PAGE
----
As a deadline on Cyprus to come up with a financial bailout plan nears, a possible rescue from Russia looks to have fallen apart, leaving the island nation few options for staving off default.
Russian Finance Minister Anton Siluanov said as far as Moscow was concerned "the talks have ended," but Prime Minister Dmitry Medvedev left the door open, saying aid from Moscow would be contingent on Cyprus gaining European Union backing for its other money-raising ideas.
NPR's business news starts with high debt and low wealth.
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INSKEEP: Since the financial crisis, many Americans have been saving money and paying down debt. Many are in better financial shape than a few years ago. But when you look at the longer term, it is clear that Americans as a whole have not regained all the ground they lost.
The Census Bureau compared Americans in 2011 with their wealth and debt burdens in that seemingly long-ago year, 2000.
What better place to play video games than in a man cave? That's our last word in business today. It's how real estate website Zillow describes a Cold War-era bomb shelter in South Florida, now on sale for just under half a million dollars - 30-inch thick, steel-reinforced, concrete walls; decontamination showers; and 17-foot high ceilings.
There's even some milk solids and canned sugar left over, and it allegedly could be turned into a home. The listing agent describes the property as something out of an old Japanese Godzilla movie.
The tiny Mediterranean island-nation of Cyprus is teetering on the edge of insolvency after rejecting a tax on bank deposits imposed by the E.U. and IMF in exchange for a bailout. Cyprus has until Monday to approve a new bailout plan.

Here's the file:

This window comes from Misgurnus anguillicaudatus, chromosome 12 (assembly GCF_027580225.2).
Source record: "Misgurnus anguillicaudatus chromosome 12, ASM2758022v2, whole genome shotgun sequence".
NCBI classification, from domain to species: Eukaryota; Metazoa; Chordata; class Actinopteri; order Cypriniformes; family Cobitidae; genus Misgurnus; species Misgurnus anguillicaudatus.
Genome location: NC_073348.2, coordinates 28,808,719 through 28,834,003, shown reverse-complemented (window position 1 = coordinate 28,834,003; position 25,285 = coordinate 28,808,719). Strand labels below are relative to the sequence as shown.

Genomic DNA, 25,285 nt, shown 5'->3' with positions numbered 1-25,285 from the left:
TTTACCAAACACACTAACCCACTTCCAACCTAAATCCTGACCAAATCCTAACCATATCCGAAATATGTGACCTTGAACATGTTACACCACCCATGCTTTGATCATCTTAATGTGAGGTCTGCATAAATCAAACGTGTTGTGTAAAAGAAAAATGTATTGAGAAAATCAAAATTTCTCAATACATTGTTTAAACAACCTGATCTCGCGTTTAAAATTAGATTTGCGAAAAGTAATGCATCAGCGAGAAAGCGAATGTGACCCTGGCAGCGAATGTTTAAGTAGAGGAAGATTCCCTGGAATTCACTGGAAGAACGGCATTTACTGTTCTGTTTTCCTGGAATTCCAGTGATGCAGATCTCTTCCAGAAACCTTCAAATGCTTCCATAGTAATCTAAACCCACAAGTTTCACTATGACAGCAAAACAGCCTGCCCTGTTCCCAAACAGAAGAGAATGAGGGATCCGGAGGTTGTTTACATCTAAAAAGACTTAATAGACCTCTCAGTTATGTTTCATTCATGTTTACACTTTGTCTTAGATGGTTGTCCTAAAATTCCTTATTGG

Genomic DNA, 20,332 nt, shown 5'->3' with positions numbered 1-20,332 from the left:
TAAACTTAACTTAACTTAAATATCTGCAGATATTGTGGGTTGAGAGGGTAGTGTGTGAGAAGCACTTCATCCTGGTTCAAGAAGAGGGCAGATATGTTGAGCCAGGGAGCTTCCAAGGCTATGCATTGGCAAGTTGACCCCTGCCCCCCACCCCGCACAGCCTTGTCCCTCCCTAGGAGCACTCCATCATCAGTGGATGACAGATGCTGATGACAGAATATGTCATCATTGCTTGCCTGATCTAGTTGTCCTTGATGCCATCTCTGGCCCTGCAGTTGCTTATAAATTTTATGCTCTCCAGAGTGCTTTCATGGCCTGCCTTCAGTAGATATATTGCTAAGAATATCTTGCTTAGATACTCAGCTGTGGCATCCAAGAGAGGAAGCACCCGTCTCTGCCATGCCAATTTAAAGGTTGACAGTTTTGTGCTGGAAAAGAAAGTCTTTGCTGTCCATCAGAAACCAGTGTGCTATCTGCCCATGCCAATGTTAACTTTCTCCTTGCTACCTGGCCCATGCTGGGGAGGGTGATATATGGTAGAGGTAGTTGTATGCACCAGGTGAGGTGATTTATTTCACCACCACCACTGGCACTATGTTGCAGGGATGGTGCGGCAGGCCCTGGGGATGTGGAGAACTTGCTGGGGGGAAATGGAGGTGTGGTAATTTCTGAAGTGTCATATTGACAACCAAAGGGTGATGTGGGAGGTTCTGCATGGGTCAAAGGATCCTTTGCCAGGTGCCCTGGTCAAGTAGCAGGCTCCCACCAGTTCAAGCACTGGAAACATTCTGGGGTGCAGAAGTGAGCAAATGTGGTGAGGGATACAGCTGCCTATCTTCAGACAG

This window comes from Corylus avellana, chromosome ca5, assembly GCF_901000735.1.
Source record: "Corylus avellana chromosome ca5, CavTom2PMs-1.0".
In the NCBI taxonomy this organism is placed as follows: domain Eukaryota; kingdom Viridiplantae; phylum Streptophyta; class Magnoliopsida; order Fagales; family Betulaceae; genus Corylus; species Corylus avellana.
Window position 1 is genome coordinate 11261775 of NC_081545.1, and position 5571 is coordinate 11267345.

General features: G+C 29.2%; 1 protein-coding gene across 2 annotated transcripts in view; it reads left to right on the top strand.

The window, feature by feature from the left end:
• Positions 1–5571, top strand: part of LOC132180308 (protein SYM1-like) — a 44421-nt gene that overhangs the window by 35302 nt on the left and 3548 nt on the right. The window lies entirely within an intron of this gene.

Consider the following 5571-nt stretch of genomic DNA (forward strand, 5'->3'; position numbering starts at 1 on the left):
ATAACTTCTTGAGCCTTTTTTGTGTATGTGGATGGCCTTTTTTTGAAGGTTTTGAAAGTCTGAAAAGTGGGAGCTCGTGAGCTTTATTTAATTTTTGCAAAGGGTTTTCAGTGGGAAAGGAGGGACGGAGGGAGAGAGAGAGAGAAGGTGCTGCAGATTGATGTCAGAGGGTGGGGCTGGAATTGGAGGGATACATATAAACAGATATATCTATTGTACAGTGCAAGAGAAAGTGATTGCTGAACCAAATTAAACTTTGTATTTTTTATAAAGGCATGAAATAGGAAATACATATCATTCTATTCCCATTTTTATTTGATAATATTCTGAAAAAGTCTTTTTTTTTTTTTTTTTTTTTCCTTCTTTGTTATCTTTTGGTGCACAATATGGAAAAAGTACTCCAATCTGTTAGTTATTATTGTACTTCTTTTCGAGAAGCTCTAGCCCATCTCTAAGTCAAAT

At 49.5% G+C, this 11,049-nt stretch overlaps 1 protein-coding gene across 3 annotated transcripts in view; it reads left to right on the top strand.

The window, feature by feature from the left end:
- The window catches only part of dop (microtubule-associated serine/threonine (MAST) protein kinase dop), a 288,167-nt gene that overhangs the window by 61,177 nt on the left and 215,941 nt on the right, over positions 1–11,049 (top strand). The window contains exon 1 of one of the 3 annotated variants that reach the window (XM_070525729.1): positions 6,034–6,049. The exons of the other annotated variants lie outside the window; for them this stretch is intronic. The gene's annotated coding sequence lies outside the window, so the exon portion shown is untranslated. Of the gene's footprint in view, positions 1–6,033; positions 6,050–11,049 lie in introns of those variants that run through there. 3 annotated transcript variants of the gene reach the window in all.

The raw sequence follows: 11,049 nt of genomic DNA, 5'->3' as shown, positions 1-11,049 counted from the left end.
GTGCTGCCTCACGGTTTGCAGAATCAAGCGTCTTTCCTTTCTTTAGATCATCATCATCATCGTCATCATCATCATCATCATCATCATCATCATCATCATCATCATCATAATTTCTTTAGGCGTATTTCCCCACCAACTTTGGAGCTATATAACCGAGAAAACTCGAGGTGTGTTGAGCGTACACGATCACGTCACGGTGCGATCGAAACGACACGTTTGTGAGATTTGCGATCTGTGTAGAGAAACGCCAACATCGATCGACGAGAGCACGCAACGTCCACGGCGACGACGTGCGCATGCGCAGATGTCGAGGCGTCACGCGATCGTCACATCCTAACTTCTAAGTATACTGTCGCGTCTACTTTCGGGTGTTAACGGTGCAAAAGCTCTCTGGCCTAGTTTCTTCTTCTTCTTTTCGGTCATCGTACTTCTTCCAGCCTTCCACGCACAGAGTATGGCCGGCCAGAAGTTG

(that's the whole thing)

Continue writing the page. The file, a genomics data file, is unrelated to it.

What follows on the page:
In Chicago, officials have released a long-feared list that places more than 50 schools on the chopping block. The public school district faces a $1 billion shortfall, and the mayor says many of the city's school buildings are half empty. Some angry parents and teachers say the plan will harm children and they'll fight to keep the schools open.
For eight decades, Daily Variety has been a Hollywood must-read for everyone from studio heads to actors looking for a big break. But the days of assistants running out to grab the "trades" are over: This week, the Los Angeles institution published its last daily edition.
This generation of video game consoles will be remembered for over-the-top, knock-you-out-of-your-seat extravaganza games like Halo, Call of Duty — and Gears of War, a juggernaut of a game. The first three Gears of War sold 19 million units, making it a $1 billion franchise. And the latest, Gears of War: Judgment, has just hit stores at a crucial time in the video game industry — sales are down, new Xbox and PlayStation consoles are due out, and mobile gaming is growing.
For baseball fans, spring training is a time for renewed hopes and a reminder that winter is almost over. But for the major league teams and Arizona and Florida communities, spring training is big business. In Florida, 1.5 million fans attend spring training games with an estimated $750 million annual economic impact, and the state is working to keep the teams from fleeing.